Given that you could make multiple visits in a single day, in turn, the more pertinent question concerns how much you can legally possess. The answer to this question is one ounce.

5. How much does marijuana cost in Colorado?

This is likely to change around the turn of the year as the new recreational laws take effect. If demand soars as some are predicting, then the price will likely rocket higher due to limited supply.

Either way, initial estimates suggest that recreational marijuana will start out selling for between $50 and $60 per eighth of an ounce after taxes. By comparison, because medical marijuana isn't subject to the same 25% in additional excise and sales taxes, it will likely sell for a considerable discount to recreational cannabis.

6. Where can you smoke it?

As a general rule, you're allowed to consume marijuana on private, but not public, property. Beyond that, it's up to local municipalities to dictate consumption rules.

In Denver, for instance, marijuana can be consumed on private property so long as the use isn't done "openly or publicly." This precludes public transportation, schools, sporting venues, parks, playgrounds, sidewalks, and roads, among other places.

7. Can you also grow it yourself?

Yes. Adult residents of Colorado are allowed to grow up to six plants in their home. However, no more than three can be in the flowering stage at any one time, and there can be no more than 12 plants at a single residence, regardless of the number of occupants.

8. What's in it for Colorado?

The short answer is: tax revenue. In the most recent fiscal year, Colorado generated $9.1 million in retail sales tax from the sale of medical marijuana. This figure is bound to surge with the introduction of recreational sales and the additional 25% in excise and sales taxes thereon in 2014.

Beyond this, the industry generates millions of dollars every year for the state from licensing and application fees. To apply for and obtain a license to run a medical marijuana facility serving more than 500 patients, for instance, the necessary application and license fees alone approach $40,000.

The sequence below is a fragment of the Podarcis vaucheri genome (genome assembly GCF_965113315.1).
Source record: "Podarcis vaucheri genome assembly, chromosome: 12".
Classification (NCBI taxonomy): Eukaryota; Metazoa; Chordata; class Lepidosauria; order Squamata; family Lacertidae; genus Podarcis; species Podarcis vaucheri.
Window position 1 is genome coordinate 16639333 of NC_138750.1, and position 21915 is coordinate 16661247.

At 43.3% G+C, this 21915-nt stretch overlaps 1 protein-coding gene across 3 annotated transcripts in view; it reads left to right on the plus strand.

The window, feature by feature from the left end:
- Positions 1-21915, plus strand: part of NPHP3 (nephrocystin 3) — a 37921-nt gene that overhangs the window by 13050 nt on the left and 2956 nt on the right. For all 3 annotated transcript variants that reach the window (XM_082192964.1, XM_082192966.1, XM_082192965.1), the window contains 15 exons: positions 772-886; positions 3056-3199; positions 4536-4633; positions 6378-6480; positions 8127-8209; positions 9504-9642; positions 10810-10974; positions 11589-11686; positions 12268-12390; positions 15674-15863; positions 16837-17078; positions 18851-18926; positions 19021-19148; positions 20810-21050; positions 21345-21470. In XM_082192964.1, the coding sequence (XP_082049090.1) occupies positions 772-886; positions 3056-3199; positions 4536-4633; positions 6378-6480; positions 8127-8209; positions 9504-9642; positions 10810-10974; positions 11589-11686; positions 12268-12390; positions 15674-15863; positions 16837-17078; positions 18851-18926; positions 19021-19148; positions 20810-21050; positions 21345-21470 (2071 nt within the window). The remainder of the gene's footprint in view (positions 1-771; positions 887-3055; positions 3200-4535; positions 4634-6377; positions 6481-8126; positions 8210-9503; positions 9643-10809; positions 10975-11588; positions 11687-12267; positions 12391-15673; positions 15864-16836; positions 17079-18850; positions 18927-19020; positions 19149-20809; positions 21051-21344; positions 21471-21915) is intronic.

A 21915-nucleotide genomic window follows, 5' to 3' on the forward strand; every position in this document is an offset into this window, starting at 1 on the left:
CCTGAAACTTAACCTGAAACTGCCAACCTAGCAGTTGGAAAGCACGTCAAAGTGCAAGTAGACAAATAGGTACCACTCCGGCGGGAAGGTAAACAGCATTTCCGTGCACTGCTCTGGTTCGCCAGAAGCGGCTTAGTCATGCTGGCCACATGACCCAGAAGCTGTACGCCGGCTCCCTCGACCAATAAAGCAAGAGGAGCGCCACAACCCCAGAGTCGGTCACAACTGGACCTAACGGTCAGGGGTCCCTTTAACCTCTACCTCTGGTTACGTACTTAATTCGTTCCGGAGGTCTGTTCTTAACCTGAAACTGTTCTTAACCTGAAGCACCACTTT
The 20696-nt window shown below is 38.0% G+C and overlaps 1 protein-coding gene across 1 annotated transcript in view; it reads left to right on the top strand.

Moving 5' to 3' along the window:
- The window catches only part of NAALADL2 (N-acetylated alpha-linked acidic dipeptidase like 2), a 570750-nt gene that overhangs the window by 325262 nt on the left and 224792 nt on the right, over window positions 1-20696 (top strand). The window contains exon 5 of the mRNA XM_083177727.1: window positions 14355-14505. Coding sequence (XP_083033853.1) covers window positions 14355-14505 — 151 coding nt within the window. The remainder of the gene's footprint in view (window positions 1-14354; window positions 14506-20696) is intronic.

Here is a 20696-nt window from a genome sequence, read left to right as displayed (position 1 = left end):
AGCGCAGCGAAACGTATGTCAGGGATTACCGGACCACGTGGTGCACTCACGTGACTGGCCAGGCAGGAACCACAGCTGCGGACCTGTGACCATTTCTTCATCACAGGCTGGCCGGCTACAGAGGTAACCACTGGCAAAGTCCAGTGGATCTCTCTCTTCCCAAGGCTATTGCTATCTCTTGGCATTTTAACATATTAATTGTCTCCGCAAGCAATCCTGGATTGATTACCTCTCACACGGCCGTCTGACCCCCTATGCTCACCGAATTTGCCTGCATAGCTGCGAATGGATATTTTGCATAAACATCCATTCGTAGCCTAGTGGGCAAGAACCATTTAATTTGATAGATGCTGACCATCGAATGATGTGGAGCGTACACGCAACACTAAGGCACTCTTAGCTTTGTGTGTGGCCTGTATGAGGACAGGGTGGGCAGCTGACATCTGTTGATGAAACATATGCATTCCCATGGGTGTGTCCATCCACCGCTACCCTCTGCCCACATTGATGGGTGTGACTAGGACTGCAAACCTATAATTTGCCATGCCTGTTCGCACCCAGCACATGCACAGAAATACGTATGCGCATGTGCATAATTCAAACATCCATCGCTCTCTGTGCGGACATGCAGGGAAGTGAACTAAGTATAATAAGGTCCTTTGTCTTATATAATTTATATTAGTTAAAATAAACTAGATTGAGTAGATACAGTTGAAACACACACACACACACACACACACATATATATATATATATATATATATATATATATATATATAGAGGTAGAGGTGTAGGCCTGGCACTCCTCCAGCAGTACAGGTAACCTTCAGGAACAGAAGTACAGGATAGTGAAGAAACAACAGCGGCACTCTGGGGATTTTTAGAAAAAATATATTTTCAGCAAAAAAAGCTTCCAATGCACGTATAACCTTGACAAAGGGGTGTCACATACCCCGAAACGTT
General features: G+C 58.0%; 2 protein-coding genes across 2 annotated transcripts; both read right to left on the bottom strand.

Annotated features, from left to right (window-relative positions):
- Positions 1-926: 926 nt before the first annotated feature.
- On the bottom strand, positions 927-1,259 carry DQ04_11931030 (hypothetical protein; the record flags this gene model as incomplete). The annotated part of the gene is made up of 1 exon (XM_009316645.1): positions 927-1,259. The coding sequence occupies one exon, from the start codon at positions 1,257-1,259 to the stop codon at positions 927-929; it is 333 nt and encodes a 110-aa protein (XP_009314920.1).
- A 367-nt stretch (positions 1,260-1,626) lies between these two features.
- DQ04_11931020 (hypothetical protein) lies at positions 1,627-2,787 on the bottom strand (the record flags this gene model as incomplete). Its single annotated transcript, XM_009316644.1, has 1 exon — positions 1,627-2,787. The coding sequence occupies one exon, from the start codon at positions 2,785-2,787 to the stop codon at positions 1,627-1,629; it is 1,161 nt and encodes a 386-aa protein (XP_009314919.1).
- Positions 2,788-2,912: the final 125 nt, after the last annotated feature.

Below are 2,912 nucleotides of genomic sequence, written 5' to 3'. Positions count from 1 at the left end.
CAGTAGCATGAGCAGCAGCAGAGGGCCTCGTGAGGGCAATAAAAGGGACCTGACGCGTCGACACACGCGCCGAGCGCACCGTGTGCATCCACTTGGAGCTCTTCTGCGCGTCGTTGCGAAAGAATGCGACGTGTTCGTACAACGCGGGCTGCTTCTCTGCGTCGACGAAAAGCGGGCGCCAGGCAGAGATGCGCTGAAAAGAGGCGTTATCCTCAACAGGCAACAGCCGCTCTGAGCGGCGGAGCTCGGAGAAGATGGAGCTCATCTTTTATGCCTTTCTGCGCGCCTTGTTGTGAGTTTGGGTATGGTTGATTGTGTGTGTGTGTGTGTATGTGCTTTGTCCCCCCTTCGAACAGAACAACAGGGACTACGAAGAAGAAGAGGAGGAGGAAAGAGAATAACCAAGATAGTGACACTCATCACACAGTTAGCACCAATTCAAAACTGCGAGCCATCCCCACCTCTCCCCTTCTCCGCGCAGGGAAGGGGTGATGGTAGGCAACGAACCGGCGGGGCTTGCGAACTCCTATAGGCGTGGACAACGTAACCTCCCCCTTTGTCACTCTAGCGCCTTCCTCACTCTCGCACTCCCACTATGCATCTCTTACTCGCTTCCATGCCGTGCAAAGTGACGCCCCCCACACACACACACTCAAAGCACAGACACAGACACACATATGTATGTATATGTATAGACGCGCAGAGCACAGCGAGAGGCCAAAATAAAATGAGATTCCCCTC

9. Where does all of the legal weed come from?

Under the current laws of Colorado, all of the marijuana sold in the state must be grown there as well -- this, as a side note, follows similarly from the federal proscription on interstate distribution of controlled substances. As a result, there's a growing industry of marijuana farmers that's sprouted up throughout the state.

While the size of each operation varies -- ranging from a few hundred to tens of thousands of square feet -- the only thing they all have in common is growth. "We can't grow the stuff fast enough to sell it," a local cannabis cultivator told me during a tour of his facilities.

The Foolish bottom line

At this point, whether you agree or disagree with the decision in Colorado and Washington to legalize the sale and consumption of marijuana for recreational use, the one thing that seems certain is that this trend has only just begun.

"The only thing more addictive than illegal drugs is tax revenue," John Paul Maxfield, a Denver resident and the founder of Waste Farmers (who's also my cousin), told me.